With the news of Danny Amendola and Rob Gronkowski sitting, Julian Edelman is once again a low-end WR2 in standard leagues, and a great start in any PPR setting. Edelman has at least 7 catches in every game this season, and has caught a whopping 80% of his targets. I won’t be surprised if at some point during the game, the Patriots are forced to throw, especially in the 4th. Who do you think will be the beneficiary?
Feel like gambling? Ryan Broyles is likely to see a decent complement of snaps, and is now the de facto number two wide receiver on the Lions, and likely number three target in the passing game behind Megatron and Reggie Bush. This could be a game where Matt Stafford throws over 40 times, and if he does, Broyles’s target volume could benefit. He might be a longshot for a touchdown, but those in yardage or PPR leagues could do worse. Broyles currently sits at No. 46 in our rankings, but he could hit flex value this week, even against a stout Chicago D, as Charles Tillman will likely be facing off against Megatron.
Le’Veon Bell sits at No. 34 in our overall rankings, meaning on average, our staff thinks he’s a low end flex play. Including receptions, the Vikings defense is giving up the 4th most points to RBs on the young season. They’re not awful on the ground, but running backs have tallied a ridiculous 25 receptions in 3 games against them. That will happen when you play Reggie Bush and Matt Forte, but the fact remains that Bell could rack up some decent yardage through the air, especially since the Pittsburgh o-line’s awful state means Big Ben needs to check down more than he’d like. I’d actually have Bell in my top 30, as at the very least, he should hopefully see 15+ touches as he’s reportedly fully healthy.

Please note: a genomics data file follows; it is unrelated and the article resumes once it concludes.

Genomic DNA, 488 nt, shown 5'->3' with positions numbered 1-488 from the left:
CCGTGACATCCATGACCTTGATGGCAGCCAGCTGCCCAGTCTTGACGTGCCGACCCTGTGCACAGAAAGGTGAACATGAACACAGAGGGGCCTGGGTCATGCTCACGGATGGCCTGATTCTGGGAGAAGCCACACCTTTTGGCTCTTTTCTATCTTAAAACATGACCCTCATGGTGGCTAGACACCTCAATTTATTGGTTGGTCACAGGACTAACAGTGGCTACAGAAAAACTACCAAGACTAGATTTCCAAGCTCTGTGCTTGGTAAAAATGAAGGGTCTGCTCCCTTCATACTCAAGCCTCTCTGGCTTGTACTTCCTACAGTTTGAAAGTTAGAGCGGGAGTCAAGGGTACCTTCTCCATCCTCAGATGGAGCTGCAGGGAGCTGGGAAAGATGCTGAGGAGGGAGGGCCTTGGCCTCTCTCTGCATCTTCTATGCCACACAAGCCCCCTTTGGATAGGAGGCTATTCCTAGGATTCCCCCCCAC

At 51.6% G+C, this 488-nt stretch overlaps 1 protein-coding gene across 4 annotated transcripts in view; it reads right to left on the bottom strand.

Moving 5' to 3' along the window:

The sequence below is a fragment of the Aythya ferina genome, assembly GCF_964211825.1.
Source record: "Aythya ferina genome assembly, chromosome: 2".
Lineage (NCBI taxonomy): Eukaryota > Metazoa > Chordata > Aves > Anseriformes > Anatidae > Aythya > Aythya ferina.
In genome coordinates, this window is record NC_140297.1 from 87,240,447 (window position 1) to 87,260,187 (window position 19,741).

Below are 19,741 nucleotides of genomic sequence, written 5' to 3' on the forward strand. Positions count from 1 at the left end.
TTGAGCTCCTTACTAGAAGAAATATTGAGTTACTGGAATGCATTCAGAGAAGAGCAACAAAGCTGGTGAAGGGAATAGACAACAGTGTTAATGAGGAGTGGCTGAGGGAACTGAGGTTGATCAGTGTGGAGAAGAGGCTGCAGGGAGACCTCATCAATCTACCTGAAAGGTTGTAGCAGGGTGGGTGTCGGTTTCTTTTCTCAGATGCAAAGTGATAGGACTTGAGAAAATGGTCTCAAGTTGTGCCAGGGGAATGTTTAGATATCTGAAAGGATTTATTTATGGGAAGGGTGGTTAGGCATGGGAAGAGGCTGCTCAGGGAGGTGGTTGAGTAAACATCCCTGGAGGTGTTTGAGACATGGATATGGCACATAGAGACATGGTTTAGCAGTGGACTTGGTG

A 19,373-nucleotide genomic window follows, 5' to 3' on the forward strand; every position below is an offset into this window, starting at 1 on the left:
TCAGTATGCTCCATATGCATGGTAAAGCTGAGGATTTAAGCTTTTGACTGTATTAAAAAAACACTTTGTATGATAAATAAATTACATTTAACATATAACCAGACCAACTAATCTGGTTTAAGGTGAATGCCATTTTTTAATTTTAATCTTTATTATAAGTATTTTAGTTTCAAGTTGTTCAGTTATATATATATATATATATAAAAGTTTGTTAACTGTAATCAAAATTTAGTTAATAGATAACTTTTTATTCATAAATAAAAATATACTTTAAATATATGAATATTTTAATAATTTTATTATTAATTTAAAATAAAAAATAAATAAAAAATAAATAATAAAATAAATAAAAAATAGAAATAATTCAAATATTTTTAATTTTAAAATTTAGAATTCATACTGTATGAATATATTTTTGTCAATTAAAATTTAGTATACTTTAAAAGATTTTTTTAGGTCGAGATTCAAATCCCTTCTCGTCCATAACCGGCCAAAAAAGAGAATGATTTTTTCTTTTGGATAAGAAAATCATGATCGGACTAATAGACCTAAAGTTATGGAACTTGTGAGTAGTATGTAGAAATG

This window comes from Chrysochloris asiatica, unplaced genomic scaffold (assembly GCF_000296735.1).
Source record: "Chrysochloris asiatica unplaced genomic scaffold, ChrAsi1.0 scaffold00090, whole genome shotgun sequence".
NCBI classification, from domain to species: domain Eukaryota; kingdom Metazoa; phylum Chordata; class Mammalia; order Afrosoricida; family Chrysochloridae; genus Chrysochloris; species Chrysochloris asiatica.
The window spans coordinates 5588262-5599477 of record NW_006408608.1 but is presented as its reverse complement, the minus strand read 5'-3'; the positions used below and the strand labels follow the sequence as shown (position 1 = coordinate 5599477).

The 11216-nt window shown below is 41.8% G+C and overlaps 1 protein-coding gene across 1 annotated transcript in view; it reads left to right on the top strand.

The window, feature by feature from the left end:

Dallas has allowed shockingly little on the ground this season. They bottled up the Giants RBs in Week 1, Jamaal Charles in Week 2, and made the Rams thoroughly useless in Week 3. Ryan Mathews has a lower PFF rating than both Danny Woodhead and Ronnie Brown. He hasn’t amassed more than 16 carries in a game yet, and his offensive line, as described above, is in worse shape now than Week 1. He’s ranked No. 27 on the week, and I agree. He’s a middling flex play at best.
Minnesota has given up 6 touchdowns to tight ends this season, including 3 to Jordan Cameron and 2 to Martellus Bennett. This week, the world is your oyster Heath Miller. Yes, he’s coming off an injury and won’t play every snap. However, he did see 24 pass plays last week, and will probably see a handful of targets this week. Throw in Minnesota’s ineptitude this season, and you have a guy you can plug in as a low-end TE1 or bye week filler.
Rob Gronkowski isn’t playing folks. Bench him. Jimmy Graham is playing the Dolphins, who are known for being completely inept against the tight end. If I’m playing against Graham this week, I’m terrified. Lastly, yes. You can play Coby Fleener against the hapless Jaguars.